Thursday 24 Jul

TJ Mayes - "When Love Comes Down"

’50s era rock ’n’ roll had been long overdue for a rebirth. Thankfully, the stockpile of capable luminaries has not been in short supply over the past few years. 

07/23/2014 | Comments 0

Boare - "playdatshit"

The world is in the midst of an electronic music renaissance, and you find most of this boon of producers laying claim to the club-friendly, bass-dropping variety, holing up in the the free-flowing world of hip-hop beatmaking or pitching their tent on the out-there, boundary-pushing EDM camp.
07/23/2014 | Comments 0

Broncho - "Class Historian"

Broncho has never been hurting in the hook department. The success of the trio’s 2011 debut, Can’t Get Past the Lips, was predicated mostly on its ability to marry melodies with kinetic guitar riffs and anarchic energy. Yet we’ve heard nothing to the degree of pure pop catchiness on display in “Class Historian,” the new single from Broncho’s upcoming sophomore album, Just Enough Hip to Be Woman.
07/23/2014 | Comments 0

Manmade Objects - Monuments

No one wants to be forgotten; everyone wants some sort of legacy, a mark they leave behind as they exit this life for whatever lies beyond.

And for as long as there has been death, there have been monuments — whether austere or understated, abstract or concrete, prominent or tucked away in private — erected by the ones they loved to assure that remembrance, at least for a time.
07/15/2014 | Comments 0

Admirals - Amidst the Blue

Sometimes it helps to not be very good.

Some of the best albums and artists were born out of happy accidents owed to varying degrees of early suckage — the perfect note or chord for a song found by missing the one you are aiming for, failed mimicry of an idol bearing something entirely new and great instead.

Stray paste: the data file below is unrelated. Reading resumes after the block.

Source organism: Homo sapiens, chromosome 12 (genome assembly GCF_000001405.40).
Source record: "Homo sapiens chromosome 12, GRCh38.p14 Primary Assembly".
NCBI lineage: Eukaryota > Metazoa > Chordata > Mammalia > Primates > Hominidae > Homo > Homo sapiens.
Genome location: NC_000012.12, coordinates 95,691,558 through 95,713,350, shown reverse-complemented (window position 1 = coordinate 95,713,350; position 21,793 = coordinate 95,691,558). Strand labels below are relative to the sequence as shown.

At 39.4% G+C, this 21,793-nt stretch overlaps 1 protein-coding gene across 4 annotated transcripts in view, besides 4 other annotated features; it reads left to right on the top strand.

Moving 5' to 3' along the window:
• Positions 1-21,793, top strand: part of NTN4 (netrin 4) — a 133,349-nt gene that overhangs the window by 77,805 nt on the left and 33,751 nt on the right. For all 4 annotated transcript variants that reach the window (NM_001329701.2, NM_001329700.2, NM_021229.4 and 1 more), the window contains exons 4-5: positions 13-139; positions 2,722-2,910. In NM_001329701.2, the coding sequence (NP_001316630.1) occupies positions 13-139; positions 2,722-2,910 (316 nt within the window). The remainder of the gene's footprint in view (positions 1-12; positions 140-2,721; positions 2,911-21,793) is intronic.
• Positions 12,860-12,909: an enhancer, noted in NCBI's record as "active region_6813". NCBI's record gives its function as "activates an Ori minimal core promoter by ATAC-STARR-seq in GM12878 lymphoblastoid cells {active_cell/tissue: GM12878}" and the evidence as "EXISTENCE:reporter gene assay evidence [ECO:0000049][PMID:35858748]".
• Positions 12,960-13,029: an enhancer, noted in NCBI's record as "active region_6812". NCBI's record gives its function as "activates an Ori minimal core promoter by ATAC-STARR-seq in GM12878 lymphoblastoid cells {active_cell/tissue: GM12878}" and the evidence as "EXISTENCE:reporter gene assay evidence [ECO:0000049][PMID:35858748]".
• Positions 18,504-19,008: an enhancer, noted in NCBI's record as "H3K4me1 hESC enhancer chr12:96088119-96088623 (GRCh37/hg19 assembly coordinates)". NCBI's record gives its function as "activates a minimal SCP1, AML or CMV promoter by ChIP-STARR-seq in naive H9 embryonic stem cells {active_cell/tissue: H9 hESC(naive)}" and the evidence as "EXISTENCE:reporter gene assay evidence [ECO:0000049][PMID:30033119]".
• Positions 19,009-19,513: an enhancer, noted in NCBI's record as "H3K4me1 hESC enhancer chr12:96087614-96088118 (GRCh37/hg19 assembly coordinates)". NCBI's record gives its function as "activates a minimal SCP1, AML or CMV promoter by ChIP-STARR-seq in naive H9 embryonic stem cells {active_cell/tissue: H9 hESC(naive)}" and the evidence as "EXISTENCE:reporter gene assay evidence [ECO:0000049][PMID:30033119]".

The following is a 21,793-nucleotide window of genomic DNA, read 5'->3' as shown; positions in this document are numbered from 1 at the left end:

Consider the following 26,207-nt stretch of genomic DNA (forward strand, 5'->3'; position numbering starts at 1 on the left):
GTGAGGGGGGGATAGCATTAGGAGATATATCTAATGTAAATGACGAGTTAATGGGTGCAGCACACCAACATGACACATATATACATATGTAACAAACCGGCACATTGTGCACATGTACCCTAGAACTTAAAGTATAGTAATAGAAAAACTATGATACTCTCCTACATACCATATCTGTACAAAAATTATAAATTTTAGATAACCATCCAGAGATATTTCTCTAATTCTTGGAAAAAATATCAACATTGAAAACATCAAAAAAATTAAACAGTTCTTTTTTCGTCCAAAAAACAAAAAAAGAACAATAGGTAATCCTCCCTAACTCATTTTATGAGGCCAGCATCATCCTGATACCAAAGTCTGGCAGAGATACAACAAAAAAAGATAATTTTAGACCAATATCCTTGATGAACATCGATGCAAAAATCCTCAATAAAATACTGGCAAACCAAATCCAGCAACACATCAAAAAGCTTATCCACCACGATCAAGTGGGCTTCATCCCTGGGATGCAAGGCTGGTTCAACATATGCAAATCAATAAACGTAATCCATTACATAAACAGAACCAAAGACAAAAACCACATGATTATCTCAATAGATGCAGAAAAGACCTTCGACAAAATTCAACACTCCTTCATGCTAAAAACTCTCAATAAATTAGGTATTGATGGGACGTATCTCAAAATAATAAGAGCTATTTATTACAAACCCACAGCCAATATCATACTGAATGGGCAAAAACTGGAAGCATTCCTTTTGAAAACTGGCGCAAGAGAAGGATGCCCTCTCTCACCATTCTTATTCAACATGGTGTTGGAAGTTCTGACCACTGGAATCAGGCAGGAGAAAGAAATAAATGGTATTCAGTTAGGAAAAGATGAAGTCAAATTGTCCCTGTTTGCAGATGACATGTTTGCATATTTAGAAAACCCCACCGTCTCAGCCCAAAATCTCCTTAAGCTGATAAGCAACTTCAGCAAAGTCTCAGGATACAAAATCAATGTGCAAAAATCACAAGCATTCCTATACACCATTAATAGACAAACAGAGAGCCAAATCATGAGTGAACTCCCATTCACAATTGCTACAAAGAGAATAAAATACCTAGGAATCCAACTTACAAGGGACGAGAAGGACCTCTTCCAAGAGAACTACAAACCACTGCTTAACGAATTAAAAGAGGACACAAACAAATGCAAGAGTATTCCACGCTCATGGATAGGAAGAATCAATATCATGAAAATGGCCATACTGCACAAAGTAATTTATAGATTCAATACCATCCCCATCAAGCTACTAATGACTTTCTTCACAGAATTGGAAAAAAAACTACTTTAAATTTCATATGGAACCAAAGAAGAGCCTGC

07/09/2014 | Comments 0
Home · Articles · Music · Music · JV's Fillin' Station

JV's Fillin' Station

Charles Martin November 30th, 2011

Honky-tonk fans pining over country’s gentrification should head to Tuesday’s installment of Acoustic Oklahoma to see how a veteran of the local punk scene matured into a weary and bitter bluegrass balladeer.

“Punk rockers like three chords and the truth: That’s country music all over,” said Jay Vick, front man of JV’s Fillin’ Station.

Vick cut his teeth in punk and metal bands, but a 1999 chance encounter with alt-country act Split Lip Rayfield tweaked his interest in exploring more traditional music forms.

“It lit a fire under me to experiment,” he said. “They call their music ‘thrashgrass,’ so between that and honky-tonk is what’s going on in my head.”

Full of beer-fueled, back-porch ballads, JV’s Fillin’ Station’s recent album hearkens back to workingman classics like “Take This Job and Shove It.” Then the metal roots emerge with blistering stompers where skilled picking and bravado bristle with the energy of fellow Okie howlers Bloody Ol’ Mule.

“This is a growing scene,” Vick said. “We may not be bringing in all the old traditionalists listening to 78s, but we are getting a bit of the alt-country crowd, the college kids, the drunks — whoever happens to show up to the bar that night.”

Tuesday’s show at VZD’s Restaurant & Club, 4200 N. Western, features JV’s newest member, mandolin player Susan Fowler. Admission is free.

For more information, call 524-4203 or visit —Charles Martin

Photo by Casey Friedman

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